Back in June
2021, I played an online room with some escape room enthusiast friends of mine
from Australia and New Zealand. This was a first for me - it was an audio
escape room experience. The "room" is called Commune with
Nature and it was designed by Scott Weiss, a puzzle enthusiast, Jeopardy winner
and an Associate Professor of Computer Science based in Maryland, USA. It was my 188th escape room experience.
For those of you who aren't aware of audio escape rooms, they reminded me of a text adventure game from the 1990s (only in audio format). For those of you old enough to remember, text based adventure games had no graphics - they simply explained the scene to players wholly by text (something like "you have walked into a large cave, with doors to the left and right, a large chest in the middle of the floor and a lamp on the chest". It was then a matter for the player to decide what to do, which they did by typing in "open the door on the left", etc. It was all pretty primitive, but strangely immersive and addictive.
Audio escape rooms have a similar sense of immersion (and addictiveness), but the main parallel with text-based adventure games is that there are no visuals (other than from time to time some visual aids). So much is left to the player's imagination. Many of you will have heard of Escape This Podcast, which is ran by Dani Siller and Bill Sunderland. Dani and Bill have been designing audio escape rooms for some time and are now in their 10th season. You can listen to their podcast where they take players through their audio escape rooms and you can even download the notes and visual aids from each room and host you rown audio escape room with your friends. You can (and really should!) check them out here. https://www.escapethispodcast.com/
At the time that I played Commune with Nature, I had never tried an audio escape room. So I really didn't know what to expect. Scott, our host, begins by explaining the room layout and various things in the room that we might want to investigate further. He was live hosting on zoom (or Google Hangouts, I'm not sure) and at different times he would provide us with visual aids for the room layout or for different puzzles.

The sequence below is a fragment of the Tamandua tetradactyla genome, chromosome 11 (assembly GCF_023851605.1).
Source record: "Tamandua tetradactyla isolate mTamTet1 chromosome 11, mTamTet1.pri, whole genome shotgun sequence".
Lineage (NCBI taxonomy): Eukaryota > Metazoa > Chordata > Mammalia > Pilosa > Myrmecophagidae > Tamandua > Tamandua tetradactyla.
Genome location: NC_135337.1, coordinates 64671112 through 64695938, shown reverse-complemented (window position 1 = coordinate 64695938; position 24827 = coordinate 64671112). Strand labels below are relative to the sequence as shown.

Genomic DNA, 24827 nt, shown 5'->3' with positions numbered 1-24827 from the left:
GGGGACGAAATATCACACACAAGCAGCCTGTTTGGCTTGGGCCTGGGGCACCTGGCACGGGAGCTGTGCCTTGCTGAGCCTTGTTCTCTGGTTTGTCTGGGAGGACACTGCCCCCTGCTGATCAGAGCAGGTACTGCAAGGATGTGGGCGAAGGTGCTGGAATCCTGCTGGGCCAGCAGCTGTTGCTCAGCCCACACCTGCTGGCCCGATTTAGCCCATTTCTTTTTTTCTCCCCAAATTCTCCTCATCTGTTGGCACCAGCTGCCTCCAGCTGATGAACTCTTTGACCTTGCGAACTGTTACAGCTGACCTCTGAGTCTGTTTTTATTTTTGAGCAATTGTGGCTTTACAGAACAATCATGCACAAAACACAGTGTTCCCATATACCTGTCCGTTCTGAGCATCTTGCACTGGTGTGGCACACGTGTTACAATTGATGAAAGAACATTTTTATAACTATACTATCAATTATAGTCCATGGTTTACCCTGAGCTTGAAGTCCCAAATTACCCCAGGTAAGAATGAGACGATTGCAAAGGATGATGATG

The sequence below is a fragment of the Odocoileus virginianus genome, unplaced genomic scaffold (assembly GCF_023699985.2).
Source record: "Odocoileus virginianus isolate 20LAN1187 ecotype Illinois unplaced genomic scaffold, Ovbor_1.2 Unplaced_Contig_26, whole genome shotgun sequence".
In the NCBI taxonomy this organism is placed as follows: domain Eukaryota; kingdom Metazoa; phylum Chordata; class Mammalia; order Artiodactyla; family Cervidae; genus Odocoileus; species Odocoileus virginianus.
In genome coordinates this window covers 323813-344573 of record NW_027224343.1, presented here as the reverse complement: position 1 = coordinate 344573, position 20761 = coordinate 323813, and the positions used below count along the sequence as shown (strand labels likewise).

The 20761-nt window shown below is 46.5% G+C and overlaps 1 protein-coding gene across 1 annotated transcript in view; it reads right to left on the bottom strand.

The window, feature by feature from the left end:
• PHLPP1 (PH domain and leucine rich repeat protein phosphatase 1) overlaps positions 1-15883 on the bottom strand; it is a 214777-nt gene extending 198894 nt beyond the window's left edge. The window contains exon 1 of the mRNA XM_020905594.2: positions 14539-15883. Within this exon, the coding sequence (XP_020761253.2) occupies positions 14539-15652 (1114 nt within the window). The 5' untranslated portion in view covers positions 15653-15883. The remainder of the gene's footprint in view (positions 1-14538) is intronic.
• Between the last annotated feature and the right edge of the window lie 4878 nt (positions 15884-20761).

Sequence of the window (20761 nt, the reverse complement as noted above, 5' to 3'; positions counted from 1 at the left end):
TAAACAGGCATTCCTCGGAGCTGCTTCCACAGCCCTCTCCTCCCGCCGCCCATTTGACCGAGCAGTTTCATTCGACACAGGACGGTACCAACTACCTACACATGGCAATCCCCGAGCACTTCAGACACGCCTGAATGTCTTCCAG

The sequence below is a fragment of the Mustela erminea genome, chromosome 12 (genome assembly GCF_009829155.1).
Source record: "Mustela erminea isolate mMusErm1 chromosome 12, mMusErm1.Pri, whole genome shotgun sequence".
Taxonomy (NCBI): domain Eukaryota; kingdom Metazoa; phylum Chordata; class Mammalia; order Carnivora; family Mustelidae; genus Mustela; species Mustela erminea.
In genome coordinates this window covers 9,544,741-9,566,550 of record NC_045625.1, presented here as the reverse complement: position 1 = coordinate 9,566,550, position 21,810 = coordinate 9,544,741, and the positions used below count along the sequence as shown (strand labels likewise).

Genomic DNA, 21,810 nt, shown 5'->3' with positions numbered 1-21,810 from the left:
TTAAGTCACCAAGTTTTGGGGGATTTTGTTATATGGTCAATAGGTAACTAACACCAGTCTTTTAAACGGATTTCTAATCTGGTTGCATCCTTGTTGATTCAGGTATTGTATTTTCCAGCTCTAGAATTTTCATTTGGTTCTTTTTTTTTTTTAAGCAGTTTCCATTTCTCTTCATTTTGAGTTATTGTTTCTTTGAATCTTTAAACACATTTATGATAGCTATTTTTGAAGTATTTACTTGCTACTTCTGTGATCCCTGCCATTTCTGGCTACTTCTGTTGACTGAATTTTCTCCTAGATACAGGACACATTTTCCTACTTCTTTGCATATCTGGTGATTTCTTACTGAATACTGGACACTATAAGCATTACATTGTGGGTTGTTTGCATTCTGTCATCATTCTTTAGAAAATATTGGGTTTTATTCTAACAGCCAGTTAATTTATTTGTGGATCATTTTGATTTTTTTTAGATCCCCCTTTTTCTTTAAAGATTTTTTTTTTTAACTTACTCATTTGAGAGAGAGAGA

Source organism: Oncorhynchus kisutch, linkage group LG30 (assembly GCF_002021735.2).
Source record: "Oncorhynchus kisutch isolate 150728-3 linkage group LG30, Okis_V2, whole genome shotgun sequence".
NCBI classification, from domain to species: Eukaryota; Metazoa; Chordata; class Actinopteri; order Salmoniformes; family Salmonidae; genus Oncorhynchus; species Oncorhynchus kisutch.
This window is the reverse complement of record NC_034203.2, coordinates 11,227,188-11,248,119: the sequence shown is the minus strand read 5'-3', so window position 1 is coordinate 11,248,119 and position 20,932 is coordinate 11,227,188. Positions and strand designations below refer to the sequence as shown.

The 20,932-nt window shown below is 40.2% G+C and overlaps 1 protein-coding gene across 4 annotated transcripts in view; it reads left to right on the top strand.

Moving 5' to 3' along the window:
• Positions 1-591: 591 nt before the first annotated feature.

The experience was incredibly fun. It's really interesting how room flow and puzzles can be designed with little or no visual aids. We found it helpful (or at least I did) to sketch the room layout and label different things as we were playing. As with any escape room experience, there were tricky puzzles to be solved and some hunt and seek fun as well.
I have since listened to Scott and his daughter host The Escape This Podcast crew through Commune with Nature, which was fun to listen to.
I really enjoyed Commune with Nature. So much so that after playing online, I then printed everything out for my team and one night I hosted them through their first audio escape room. I think they enjoyed the experience (and I'm hoping to try some more out with my team soon).
For anyone interested in trying out an audio escape room, you can contact Scott Weiss here to play one of his rooms (he is an excellent game master and the price is only $15USD), or you can check out the many different audio escape rooms at Escape This Podcast here.